So I greedily grabbed an advance copy of A Feast of Serendib when I spotted it. And I love it. Most of the ingredients are easy to find (unlike Orange Blossom Water, thanks Ottolenghi), and it’s straightforward home cooking. This has definitely earned a place on my cookbook shelf.

A Feast of Serendib Cover

My only slight gripe is that it’s aimed at the American market so you’re converting measures  again – can someone tell me how many grams are in a stick of butter please?! I confess I have finally relented and bought a set of measuring cups but I do wish recipe books gave alternatives for international readers.

It’s not the book (or cuisine) for you if you don’t like onions though. Apart from the puddings, virtually every recipe has a big pile of onion in it, and I’m sure given a chance they’d sneak onions into the Mango Fluff too. Personally, I’m toning down the onion a bit, but I hope the author forgives me!

In case you’re exploring veganism, like so many of my friends are currently, I noticed on her website that she has also published a small vegan cookbook.

The blurb

Dark roasted curry powder, a fine attention to the balance of salty-sour-sweet, wholesome red rice and toasted curry leaves, plenty of coconut milk and chili heat. These are the flavors of Sri Lanka.

Sri Lanka was a cross roads in the sea routes of the East. Three waves of colonization—Portuguese, Dutch and British—and the Chinese laborers who came with them, left their culinary imprint on Sri Lankan food. Sri Lankan cooking with its many vegetarian dishes gives testimony to the presence of a multi-ethnic and multi -religious population.

Everyday classics like beef smoore and Jaffna crab curry are joined by luxurious feast dishes, such as nargisi kofta and green mango curry, once served to King Kasyapa in his 5th century sky palace of Sigiriya.

Vegetable dishes include cashew curry, jackfruit curry, asparagus poriyal, tempered lentils, broccoli varai and lime-masala mushrooms. There are appetizers of chili-mango cashews, prawn lentil patties, fried mutton rolls, and ribbon tea sandwiches. Deviled chili eggs bring the heat, yet ginger-garlic chicken is mild enough for a small child. Desserts include Sir Lankan favorites:  love cake, mango fluff, milk toffee and vattalappam, a richly-spiced coconut custard.

In A Feast of Serendib, Mary Anne Mohanraj introduces her mother’s cooking and her own Americanizations, providing a wonderful introduction to Sri Lankan American cooking, straightforward enough for a beginner, and nuanced enough to capture the flavor of Sri Lankan cooking.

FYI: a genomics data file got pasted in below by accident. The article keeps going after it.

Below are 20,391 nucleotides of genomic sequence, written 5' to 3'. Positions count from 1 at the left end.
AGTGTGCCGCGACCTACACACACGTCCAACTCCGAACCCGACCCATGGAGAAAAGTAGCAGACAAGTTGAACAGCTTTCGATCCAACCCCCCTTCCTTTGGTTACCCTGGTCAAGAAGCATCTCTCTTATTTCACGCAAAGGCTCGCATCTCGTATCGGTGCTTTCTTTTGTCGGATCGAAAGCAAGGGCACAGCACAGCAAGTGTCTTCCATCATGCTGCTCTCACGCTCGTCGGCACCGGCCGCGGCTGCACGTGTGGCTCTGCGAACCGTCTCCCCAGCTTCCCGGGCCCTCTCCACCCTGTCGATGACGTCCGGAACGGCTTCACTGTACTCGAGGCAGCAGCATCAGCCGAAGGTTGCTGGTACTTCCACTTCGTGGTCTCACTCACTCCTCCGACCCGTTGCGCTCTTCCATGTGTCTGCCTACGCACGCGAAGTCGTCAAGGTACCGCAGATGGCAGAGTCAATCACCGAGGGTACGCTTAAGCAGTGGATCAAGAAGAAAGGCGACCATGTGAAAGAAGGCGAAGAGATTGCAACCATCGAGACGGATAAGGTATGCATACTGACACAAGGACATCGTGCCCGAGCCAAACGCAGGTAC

About the Author

A Feast of Serendib - Author Photo

Mary Anne Mohanraj is the author of Bodies in Motion(HarperCollins), The Stars Change(Circlet Press) and thirteen other titles. Bodies in Motionwas a finalist for the Asian American Book Awards, a USA Today Notable Book, and has been translated into six languages.  The Stars Changewas a finalist for the Lambda, Rainbow, and Bisexual Book Awards.

Mohanraj founded the Hugo-nominated and World Fantasy Award-winning speculative literature magazine, Strange Horizons, and alsofounded Jaggery, a S. Asian & S. Asian diaspora literary journal ( She received a Breaking Barriers Award from the Chicago Foundation for Women for her work in Asian American arts organizing, won an Illinois Arts Council Fellowship in Prose, and was Guest of Honor at WisCon. She serves as Director of two literary organizations, DesiLit ( and The Speculative Literature Foundation (  She serves on the futurist boards of the XPrize and Chicago’s Museum of Science and Industry.

Mohanraj is Clinical Associate Professor of English at the University of Illinois at Chicago, and lives in a creaky old Victorian in Oak Park, just outside Chicago, withher husband, their two small children, and a sweet dog. Recent publications include stories for George R.R. Martin’s WildCardsseries, stories at Clarkesworld, Asimov’s, and Lightspeed, and an essay in Roxane Gay’s Unruly Bodies. 2017-2018 titles include Survivor(a SF/F anthology), Perennial, Invisible 3(co-edited with Jim C. Hines), and Vegan Serendib.

Social Media Links –


Serendib Kitchen website:

Purchase Links:

Astronaut alert and a book giveaway

What is it about characters called Stan that they must boldly go where no man has been before, tailed by an annoying younger sibling?

In case you hadn’t worked it out, I’m looking at Planet Stan by Elaine Wickson and Space Dragons by Robin Bennett. Nothing to do with a TV series that may have possibly trademarked that phrase. Out of curiosity, I googled “Astronaut Stan” and he’s real … Stan Love